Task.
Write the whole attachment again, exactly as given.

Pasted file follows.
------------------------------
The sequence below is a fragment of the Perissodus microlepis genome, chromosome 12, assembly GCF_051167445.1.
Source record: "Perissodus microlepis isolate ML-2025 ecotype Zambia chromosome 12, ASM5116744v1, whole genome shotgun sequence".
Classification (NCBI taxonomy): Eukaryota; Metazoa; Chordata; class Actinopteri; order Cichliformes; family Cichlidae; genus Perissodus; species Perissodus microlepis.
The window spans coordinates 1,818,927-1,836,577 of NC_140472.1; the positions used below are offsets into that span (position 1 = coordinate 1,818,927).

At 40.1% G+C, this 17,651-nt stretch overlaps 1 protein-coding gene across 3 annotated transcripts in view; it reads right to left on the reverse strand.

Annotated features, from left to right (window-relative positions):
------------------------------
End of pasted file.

The sequence below is a fragment of the Perissodus microlepis genome, chromosome 12, assembly GCF_051167445.1.
Source record: "Perissodus microlepis isolate ML-2025 ecotype Zambia chromosome 12, ASM5116744v1, whole genome shotgun sequence".
Classification (NCBI taxonomy): Eukaryota; Metazoa; Chordata; class Actinopteri; order Cichliformes; family Cichlidae; genus Perissodus; species Perissodus microlepis.
The window spans coordinates 1,818,927-1,836,577 of NC_140472.1; the positions used below are offsets into that span (position 1 = coordinate 1,818,927).

At 40.1% G+C, this 17,651-nt stretch overlaps 1 protein-coding gene across 3 annotated transcripts in view; it reads right to left on the reverse strand.

Annotated features, from left to right (window-relative positions):